Technologically neutral may sound like a fair idea, but in this case it’s absurd. The idea that DSL or fixed wireless could deliver gigabit speeds is so far outside the realm of physics as to be laughable. It’s more likely that these changes are aimed at allowing the providers of satellite, DSL, and fixed wireless providers to enter the auction at speeds faster than they can deliver.

For example, by saying that DSL can enter the auction at a gigabit, it might go more unnoticed if telcos enter the auction at the 100./10 Mbps tier. There is zero chance for rural DSL to reach those speeds – the CAF II awards six years ago didn’t result in a lot of rural DSL that is delivering even 10/1 Mbps. It’s worth remember that the RDOF funding is going to some of the most remote Census blocks in the country where homes are likely many miles from a DSL hub and also not concentrated in pockets – two factors that account for why rural DSL often has speeds that are not a lot faster than dial-up.

Any decision to allow low orbit satellites into the auction has to be political. There are members of Congress now pushing for satellite broadband. In my State of North Carolina there is even a bill in the Senate (SB 1228) that would provide $2.5 million to satellite broadband as a preferred solution for rural broadband.

The politics behind low orbit satellite broadband is crazy because there is not yet any such technology that can deliver broadband to people. Elon Musk’s satellite company currently has 362 satellites in orbit. That may sound impressive, but a functional array of satellites is going to require thousands of satellites – the company’s filed plan with the FCC calls for 4,000 satellites as the first phase deployment.

I’ve seen a lot of speculation in the financial and space press that Starlink will have a lot of challenge in raising the money needed to finish the constellation of satellites. A lot of the companies that were going to invest are now reluctant due to COVID-19. The other current competitor to Starlink is OneWeb, which went bankrupt a few months ago and may never come out of receivership. Jeff Bezos has been rumored to be launching a satellite business but still has not launched a single satellite.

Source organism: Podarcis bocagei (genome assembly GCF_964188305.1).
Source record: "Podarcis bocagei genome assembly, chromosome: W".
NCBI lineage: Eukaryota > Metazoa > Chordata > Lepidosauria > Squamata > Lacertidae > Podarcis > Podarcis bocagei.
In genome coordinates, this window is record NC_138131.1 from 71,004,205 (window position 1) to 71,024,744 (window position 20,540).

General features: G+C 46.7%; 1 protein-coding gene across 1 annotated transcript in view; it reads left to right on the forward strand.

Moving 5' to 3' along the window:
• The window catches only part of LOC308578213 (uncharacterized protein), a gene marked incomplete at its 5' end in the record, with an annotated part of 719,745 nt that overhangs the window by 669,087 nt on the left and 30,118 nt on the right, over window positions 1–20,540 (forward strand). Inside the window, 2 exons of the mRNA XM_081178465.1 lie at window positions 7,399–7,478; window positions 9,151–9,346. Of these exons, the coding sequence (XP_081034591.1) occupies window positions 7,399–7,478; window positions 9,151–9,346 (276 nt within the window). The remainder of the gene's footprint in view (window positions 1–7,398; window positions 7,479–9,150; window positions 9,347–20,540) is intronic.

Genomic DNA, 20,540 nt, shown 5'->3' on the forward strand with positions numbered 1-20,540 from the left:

The danger of letting these various technologies into the RDOF process is that a lot of rural households might again get screwed by the FCC and not get broadband after a giant FCC grant. That’s what happened with CAF II where over $9 billion was handed to the big telcos and was effectively washed down the drain in terms of any lasting benefits to rural broadband.

It’s not hard to envision Elon Musk and Starlink winning a lot of money in the CAF II auction and then failing to complete the business plan. The company has an automatic advantage over any company they are bidding against since Starlink can bid lower than any other bidder and still be ahead of the game. It’s not an implausible scenario to foresee Starlink winning every contested Census block.

Allowing DSL and fixed wireless providers to overstate their technical capacity will be just as damaging. Does anybody think that if Frontier wins money in this auction that they will do much more than pocket it straight to the bottom line? Rural America is badly harmed if a carriers wins and the RDOF money and doesn’t deliver the technology that was promised – particularly if that grant winner unfairly beat out somebody that would have delivered a faster technology. One has to only look back at the awards made to Viasat in the CAF II reverse auction to see how absurd it is when inferior technologies are allowed in the auction.

Probably the worst thing about the RDOF rules is that somebody who doesn’t deliver doesn’t have to give back all of the grant money. Even should no customer ever be served or if no customer ever receives the promised speeds, the grant winner gets to keep a substantial percentage of the grant funding.